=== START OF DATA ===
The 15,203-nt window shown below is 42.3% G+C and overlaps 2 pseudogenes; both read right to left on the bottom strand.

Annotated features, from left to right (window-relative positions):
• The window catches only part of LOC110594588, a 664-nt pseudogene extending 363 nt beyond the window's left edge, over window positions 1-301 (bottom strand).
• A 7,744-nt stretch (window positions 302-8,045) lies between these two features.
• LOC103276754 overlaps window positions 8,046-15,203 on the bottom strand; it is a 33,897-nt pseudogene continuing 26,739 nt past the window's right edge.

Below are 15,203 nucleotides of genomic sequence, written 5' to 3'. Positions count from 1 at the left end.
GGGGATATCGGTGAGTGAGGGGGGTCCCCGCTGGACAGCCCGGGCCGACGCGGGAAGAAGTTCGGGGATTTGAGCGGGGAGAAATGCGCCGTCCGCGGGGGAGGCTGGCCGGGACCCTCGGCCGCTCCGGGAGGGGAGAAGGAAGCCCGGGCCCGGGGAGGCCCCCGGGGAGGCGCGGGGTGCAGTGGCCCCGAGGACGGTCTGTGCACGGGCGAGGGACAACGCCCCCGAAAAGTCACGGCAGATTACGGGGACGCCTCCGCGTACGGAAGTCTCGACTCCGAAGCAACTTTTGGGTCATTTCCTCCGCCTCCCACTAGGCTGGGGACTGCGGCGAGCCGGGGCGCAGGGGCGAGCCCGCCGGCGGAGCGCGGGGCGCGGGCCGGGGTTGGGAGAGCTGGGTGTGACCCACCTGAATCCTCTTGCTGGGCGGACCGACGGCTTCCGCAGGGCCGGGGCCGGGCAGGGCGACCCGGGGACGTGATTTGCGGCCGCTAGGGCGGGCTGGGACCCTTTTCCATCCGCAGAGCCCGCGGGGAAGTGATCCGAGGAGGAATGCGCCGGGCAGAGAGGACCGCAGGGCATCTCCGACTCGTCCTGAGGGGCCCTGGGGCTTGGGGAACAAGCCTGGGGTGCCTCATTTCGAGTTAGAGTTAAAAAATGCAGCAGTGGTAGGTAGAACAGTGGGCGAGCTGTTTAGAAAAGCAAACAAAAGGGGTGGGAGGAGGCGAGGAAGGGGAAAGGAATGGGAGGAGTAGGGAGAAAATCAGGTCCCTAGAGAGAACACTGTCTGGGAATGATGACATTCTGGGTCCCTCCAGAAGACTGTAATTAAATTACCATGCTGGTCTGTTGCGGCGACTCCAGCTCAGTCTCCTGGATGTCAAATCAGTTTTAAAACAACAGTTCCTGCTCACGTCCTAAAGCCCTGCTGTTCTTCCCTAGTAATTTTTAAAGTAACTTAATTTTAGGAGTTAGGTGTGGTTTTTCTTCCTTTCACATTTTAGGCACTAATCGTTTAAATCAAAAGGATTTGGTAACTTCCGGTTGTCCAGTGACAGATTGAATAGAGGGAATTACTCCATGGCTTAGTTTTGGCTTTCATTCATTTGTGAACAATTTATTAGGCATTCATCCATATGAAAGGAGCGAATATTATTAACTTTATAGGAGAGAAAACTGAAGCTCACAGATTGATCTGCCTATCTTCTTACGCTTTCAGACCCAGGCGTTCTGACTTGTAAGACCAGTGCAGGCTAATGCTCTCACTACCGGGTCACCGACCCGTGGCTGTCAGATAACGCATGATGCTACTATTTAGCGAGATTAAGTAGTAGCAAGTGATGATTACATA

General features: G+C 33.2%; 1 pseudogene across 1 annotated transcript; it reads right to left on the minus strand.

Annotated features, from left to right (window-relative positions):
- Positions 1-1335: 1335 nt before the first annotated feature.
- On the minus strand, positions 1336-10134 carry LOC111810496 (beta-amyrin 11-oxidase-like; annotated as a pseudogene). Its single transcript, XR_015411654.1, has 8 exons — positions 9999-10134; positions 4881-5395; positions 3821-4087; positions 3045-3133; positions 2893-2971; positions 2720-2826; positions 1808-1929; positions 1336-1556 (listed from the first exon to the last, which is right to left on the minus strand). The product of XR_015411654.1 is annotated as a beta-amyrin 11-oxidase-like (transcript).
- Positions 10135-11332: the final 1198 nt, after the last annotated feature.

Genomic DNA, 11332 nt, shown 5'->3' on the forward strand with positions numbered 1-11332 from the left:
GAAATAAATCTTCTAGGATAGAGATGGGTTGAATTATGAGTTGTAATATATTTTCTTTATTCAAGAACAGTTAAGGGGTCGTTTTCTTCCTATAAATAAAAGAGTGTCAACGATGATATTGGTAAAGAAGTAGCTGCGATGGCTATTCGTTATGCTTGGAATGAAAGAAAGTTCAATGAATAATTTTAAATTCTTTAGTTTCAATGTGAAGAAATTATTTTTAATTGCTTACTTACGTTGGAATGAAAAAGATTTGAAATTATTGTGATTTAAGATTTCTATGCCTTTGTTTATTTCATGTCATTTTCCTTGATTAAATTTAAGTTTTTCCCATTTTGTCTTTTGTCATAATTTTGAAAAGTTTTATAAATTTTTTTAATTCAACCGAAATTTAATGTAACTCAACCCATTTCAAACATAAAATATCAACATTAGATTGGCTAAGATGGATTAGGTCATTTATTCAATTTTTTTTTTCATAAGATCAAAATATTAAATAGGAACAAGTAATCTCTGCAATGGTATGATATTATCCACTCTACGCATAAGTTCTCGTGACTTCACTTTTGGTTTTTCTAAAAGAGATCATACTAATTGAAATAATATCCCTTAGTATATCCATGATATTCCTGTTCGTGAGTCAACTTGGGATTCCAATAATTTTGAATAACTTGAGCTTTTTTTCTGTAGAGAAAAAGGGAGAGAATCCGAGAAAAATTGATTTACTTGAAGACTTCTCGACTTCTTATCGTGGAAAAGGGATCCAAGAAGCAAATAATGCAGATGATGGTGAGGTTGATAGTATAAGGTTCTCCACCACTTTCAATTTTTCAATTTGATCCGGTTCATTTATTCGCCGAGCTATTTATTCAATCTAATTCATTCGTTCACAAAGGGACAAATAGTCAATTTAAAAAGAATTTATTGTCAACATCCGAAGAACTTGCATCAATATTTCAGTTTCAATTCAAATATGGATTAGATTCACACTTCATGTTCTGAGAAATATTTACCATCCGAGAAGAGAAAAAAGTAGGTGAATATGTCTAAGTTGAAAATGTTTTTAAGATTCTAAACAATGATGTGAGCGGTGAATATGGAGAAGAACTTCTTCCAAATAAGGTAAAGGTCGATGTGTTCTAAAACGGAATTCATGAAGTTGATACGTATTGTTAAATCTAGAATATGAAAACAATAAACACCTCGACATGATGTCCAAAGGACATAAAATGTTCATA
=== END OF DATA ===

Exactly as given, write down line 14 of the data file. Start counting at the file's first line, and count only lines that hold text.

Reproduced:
GAAATAAATCTTCTAGGATAGAGATGGGTTGAATTATGAGTTGTAATATATTTTCTTTATTCAAGAACAGTTAAGGGGTCGTTTTCTTCCTATAAATAAAAGAGTGTCAACGATGATATTGGTAAAGAAGTAGCTGCGATGGCTATTCGTTATGCTTGGAATGAAAGAAAGTTCAATGAATAATTTTAAATTCTTTAGTTTCAATGTGAAGAAATTATTTTTAATTGCTTACTTACGTTGGAATGAAAAAGATTTGAAATTATTGTGATTTAAGATTTCTATGCCTTTGTTTATTTCATGTCATTTTCCTTGATTAAATTTAAGTTTTTCCCATTTTGTCTTTTGTCATAATTTTGAAAAGTTTTATAAATTTTTTTAATTCAACCGAAATTTAATGTAACTCAACCCATTTCAAACATAAAATATCAACATTAGATTGGCTAAGATGGATTAGGTCATTTATTCAATTTTTTTTTTCATAAGATCAAAATATTAAATAGGAACAAGTAATCTCTGCAATGGTATGATATTATCCACTCTACGCATAAGTTCTCGTGACTTCACTTTTGGTTTTTCTAAAAGAGATCATACTAATTGAAATAATATCCCTTAGTATATCCATGATATTCCTGTTCGTGAGTCAACTTGGGATTCCAATAATTTTGAATAACTTGAGCTTTTTTTCTGTAGAGAAAAAGGGAGAGAATCCGAGAAAAATTGATTTACTTGAAGACTTCTCGACTTCTTATCGTGGAAAAGGGATCCAAGAAGCAAATAATGCAGATGATGGTGAGGTTGATAGTATAAGGTTCTCCACCACTTTCAATTTTTCAATTTGATCCGGTTCATTTATTCGCCGAGCTATTTATTCAATCTAATTCATTCGTTCACAAAGGGACAAATAGTCAATTTAAAAAGAATTTATTGTCAACATCCGAAGAACTTGCATCAATATTTCAGTTTCAATTCAAATATGGATTAGATTCACACTTCATGTTCTGAGAAATATTTACCATCCGAGAAGAGAAAAAAGTAGGTGAATATGTCTAAGTTGAAAATGTTTTTAAGATTCTAAACAATGATGTGAGCGGTGAATATGGAGAAGAACTTCTTCCAAATAAGGTAAAGGTCGATGTGTTCTAAAACGGAATTCATGAAGTTGATACGTATTGTTAAATCTAGAATATGAAAACAATAAACACCTCGACATGATGTCCAAAGGACATAAAATGTTCATA